:obj:`uarray` is a developer tool, it is not meant to be used directly by end-users.
This document is meant to elicit discussion from the broader community and to help drive the direction that :obj:`uarray` goes towards. Examples provided here may not be immediately stable.
This page describes the overall philosophy behind :obj:`uarray`. For usage instructions, see the :obj:`uarray` API documentation page. If you are interested in augmentation for NEP-22, please see the :obj:`unumpy` page.
uarray is a backend system for Python that allows you to separately define an API, along with backends that contain separate implementations of that API.
unumpy builds on top of uarray. It is an effort to specify the core NumPy API, and provide backends for the API.
What's new in
:obj:`uarray` is, to our knowledge, the first backend-system for Python that's generic enough to cater to the use-cases of many libraries, while at the same time, being library independent.
:obj:`unumpy` is the first approach to leverage :obj:`uarray` in order to build a generic backend system for (what we hope will be) the core NumPy API. It will be possible to create a backend object and use that to perform operations. In addition, it will be possible to change the used backend via a context manager.
Benefits for end-users
End-users can easily take their code written for one backend and use it on another backend with a simple switch (using a Python context manager). This can have any number of effects, depending on the functionality of the library. For example:
- For Matplotlib, changing styles of plots or producing different windows or image formats.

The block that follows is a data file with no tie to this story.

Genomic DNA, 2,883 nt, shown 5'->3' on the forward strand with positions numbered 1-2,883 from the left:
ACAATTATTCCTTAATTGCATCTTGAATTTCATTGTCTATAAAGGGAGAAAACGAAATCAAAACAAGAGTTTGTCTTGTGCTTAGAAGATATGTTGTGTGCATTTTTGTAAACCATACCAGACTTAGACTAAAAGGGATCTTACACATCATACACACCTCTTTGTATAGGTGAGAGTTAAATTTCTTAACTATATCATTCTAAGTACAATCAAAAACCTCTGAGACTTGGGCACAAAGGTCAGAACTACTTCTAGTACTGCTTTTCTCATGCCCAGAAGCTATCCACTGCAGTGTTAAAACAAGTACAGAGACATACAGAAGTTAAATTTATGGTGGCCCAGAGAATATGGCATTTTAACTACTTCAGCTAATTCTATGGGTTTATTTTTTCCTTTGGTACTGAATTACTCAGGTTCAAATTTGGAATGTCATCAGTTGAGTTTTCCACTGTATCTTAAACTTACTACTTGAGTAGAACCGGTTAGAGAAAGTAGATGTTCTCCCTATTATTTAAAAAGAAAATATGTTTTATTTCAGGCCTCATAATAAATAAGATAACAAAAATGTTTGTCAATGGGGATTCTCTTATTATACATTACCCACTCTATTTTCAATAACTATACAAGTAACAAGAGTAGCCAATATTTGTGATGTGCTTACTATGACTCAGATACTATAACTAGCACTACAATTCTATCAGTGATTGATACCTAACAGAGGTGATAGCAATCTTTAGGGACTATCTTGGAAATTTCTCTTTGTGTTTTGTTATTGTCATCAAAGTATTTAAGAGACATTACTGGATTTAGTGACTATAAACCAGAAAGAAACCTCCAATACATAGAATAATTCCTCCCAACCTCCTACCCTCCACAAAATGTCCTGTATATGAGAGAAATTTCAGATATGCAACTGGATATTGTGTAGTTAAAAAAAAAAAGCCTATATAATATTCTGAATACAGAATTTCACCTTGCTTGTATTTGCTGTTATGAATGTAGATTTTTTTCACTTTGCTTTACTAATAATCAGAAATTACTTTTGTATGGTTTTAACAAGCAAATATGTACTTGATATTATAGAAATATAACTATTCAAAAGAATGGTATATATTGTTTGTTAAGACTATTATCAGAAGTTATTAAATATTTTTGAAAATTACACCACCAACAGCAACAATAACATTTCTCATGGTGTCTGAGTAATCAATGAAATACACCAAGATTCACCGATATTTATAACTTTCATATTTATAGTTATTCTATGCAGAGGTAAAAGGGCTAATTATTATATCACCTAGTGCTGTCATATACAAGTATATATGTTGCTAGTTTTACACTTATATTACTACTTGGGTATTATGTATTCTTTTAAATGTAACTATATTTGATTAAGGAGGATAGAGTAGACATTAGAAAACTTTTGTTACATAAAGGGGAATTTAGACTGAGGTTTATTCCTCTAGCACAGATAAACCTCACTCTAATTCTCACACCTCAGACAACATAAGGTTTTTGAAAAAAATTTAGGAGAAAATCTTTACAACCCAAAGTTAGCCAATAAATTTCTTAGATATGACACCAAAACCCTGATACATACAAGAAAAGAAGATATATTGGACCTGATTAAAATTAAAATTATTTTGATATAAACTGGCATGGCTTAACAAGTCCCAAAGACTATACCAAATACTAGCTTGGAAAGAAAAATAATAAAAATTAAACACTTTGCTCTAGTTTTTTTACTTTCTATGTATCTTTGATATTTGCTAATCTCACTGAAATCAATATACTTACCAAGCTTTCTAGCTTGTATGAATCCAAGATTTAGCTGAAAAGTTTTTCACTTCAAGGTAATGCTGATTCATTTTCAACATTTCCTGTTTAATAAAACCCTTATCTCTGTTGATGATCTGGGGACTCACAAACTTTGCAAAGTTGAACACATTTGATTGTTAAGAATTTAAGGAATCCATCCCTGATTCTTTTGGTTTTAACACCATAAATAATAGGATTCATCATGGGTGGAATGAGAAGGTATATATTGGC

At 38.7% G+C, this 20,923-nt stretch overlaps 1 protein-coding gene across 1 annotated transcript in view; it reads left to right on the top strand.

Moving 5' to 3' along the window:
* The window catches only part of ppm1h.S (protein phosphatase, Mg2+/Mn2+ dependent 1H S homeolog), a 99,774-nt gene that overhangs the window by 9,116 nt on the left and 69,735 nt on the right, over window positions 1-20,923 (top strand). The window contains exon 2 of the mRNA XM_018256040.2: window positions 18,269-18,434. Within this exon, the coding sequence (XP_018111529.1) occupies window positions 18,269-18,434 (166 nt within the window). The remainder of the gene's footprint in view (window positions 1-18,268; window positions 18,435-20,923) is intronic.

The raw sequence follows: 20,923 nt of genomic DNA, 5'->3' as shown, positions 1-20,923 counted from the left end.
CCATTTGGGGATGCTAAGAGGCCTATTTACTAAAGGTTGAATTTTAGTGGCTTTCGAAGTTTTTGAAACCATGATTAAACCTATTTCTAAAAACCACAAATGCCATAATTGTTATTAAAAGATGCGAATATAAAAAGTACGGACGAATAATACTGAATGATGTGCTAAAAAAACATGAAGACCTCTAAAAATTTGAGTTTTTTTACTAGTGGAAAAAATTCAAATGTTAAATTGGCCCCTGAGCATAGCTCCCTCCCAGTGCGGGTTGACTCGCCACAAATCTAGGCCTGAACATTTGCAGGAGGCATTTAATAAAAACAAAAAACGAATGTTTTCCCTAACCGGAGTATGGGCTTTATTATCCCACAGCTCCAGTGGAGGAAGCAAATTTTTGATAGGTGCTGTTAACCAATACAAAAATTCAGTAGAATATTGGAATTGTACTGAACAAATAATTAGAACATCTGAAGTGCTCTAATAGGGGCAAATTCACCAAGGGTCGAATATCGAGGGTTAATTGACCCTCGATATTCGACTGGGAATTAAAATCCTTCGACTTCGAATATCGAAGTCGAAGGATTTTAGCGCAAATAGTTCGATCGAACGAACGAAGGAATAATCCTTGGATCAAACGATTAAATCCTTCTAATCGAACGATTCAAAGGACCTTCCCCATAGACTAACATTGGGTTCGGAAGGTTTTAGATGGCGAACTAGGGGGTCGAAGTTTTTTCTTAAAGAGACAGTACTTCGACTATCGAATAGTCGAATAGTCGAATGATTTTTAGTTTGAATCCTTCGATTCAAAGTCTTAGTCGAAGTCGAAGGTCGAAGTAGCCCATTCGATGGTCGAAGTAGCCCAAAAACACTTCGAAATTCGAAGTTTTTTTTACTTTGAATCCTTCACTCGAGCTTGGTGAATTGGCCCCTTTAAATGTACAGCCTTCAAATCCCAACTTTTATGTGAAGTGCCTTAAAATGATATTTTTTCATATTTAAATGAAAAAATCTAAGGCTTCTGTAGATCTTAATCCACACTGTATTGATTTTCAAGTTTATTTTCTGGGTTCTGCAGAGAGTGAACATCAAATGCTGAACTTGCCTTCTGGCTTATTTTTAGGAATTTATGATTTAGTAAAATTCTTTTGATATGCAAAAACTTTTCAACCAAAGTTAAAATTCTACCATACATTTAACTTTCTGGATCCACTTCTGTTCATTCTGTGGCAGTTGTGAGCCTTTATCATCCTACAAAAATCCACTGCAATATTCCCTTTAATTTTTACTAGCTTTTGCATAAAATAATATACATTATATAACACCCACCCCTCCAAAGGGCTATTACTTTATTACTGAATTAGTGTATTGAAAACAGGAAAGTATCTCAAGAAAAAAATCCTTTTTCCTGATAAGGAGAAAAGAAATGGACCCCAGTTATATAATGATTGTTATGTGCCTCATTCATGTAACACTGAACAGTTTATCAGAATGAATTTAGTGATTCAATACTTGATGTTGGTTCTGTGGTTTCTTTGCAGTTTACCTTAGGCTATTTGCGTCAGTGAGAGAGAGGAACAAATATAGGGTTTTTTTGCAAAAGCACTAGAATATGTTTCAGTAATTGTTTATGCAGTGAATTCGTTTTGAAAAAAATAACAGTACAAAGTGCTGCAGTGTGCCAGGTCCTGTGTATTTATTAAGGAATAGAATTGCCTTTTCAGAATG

- For Tensorly, providing a different computation backend that can be distributed or target the GPU or sparse arrays.
- For :obj:`unumpy`, it can do a similar thing: provide users with code they already wrote for numpy and easily switch to a different backend.
Benefits for library authors
To library authors, the benefits come in two forms: First, it allows them to build their libraries to be implementation independent. In code that builds itself on top of :obj:`unumpy`, it would be very easy to target the GPU, use sparse arrays or do any kind of distributed computing.
The second is to allow a way to separate the interface from implementation, and easily allow a way to switch an implementation.
Relation to the NumPy duck-array ecosystem
:obj:`uarray` is a backend/dispatch mechanism with a focus on array computing and the needs of the wider array community, by allowing a clean way to register an implementation for any Python object (functions, classes, class methods, properties, dtypes, ...), it also provides an important building block for NEP-22. It is meant to address the shortcomings of NEP-18 and NEP-13; while still holding nothing in :obj:`uarray` itself that's specific to array computing or the NumPy API.
Where to from here?
Choose the documentation page relevant to you:
.. toctree:: :hidden: :maxdepth: 3 enduser_docs libauthor_docs multimethod_docs glossary generated/uarray gsoc/2020/ideas